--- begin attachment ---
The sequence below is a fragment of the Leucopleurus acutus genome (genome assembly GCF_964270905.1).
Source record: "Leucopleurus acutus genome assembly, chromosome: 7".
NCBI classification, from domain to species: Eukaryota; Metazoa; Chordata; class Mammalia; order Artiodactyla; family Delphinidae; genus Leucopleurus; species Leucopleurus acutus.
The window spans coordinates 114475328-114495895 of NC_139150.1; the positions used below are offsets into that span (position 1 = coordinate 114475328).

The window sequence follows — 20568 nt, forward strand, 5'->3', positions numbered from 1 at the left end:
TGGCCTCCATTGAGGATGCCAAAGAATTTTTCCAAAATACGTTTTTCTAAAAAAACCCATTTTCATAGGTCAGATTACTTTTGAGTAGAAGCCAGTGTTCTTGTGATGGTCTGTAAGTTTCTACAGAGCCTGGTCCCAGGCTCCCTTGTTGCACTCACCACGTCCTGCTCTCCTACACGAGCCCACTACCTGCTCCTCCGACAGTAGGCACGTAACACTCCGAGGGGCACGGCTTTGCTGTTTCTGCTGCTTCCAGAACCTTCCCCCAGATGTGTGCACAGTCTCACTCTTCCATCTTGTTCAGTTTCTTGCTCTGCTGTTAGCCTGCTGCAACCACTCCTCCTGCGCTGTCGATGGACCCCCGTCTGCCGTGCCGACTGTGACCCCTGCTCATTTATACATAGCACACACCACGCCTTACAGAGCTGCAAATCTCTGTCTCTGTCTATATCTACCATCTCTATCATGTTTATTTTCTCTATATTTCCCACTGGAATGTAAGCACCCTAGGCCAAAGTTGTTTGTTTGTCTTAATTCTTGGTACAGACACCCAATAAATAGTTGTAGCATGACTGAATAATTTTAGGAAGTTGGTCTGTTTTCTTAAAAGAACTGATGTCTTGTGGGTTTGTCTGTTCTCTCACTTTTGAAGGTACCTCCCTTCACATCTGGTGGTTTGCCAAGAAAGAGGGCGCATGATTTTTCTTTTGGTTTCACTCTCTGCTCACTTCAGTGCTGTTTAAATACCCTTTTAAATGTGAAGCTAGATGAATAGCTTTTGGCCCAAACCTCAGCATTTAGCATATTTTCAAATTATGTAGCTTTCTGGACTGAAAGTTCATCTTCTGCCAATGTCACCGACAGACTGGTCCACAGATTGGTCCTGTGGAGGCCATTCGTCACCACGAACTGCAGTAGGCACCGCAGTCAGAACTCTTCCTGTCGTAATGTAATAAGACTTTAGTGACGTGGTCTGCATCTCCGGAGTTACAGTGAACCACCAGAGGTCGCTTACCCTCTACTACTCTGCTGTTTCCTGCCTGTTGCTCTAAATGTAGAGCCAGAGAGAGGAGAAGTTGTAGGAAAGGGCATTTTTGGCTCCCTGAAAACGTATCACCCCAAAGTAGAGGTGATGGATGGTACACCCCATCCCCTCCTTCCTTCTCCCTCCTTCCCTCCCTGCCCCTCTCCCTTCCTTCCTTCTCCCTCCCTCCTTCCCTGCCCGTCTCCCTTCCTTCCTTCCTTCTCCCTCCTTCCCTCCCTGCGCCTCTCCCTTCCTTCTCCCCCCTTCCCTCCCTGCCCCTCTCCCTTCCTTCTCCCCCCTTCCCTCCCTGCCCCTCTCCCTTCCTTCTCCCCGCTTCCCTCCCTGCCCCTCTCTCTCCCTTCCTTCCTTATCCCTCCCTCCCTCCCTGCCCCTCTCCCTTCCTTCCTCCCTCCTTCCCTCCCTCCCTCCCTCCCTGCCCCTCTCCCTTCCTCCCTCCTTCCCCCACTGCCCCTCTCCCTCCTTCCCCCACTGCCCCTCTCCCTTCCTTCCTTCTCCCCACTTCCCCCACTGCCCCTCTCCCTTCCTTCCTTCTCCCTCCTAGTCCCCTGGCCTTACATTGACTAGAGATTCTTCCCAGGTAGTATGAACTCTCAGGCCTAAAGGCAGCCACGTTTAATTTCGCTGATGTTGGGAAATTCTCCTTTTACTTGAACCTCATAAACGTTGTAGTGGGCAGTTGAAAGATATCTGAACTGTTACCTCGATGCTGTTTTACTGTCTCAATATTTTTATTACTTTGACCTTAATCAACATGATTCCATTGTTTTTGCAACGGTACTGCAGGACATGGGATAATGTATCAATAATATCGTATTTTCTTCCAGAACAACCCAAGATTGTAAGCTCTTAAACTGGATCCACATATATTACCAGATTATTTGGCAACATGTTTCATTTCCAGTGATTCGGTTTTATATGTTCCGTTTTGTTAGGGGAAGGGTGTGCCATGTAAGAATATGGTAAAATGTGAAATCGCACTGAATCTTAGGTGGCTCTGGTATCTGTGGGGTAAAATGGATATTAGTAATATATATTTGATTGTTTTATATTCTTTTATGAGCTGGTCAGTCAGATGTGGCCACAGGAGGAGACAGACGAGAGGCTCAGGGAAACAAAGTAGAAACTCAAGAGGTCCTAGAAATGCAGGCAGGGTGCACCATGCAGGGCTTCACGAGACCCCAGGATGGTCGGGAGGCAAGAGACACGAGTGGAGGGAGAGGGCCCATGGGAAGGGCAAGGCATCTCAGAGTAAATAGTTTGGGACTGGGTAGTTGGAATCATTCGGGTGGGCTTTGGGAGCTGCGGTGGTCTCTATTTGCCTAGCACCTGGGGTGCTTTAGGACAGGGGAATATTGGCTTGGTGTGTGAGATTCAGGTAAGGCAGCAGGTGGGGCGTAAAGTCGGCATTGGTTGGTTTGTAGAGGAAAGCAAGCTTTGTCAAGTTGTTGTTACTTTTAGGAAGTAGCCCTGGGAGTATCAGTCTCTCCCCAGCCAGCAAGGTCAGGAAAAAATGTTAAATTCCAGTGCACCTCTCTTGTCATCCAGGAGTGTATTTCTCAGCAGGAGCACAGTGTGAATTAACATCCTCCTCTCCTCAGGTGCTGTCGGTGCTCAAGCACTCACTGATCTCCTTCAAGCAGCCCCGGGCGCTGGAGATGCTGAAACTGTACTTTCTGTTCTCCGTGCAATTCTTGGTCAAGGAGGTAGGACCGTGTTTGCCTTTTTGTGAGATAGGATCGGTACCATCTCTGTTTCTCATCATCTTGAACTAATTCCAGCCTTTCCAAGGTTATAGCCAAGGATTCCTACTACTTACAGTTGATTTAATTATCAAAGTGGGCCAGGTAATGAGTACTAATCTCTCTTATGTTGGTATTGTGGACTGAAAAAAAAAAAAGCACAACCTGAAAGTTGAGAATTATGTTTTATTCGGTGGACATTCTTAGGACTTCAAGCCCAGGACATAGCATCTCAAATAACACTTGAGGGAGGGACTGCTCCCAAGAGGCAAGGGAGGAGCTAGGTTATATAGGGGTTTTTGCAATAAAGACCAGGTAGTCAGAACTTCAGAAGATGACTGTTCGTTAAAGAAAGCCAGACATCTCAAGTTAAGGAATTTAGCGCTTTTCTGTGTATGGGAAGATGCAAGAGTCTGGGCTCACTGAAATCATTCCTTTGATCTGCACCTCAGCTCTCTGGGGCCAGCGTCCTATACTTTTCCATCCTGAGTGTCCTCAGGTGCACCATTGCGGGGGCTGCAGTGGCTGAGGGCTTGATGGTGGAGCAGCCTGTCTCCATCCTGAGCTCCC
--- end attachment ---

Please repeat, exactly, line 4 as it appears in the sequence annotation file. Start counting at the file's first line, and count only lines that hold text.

The window spans coordinates 114475328-114495895 of NC_139150.1; the positions used below are offsets into that span (position 1 = coordinate 114475328).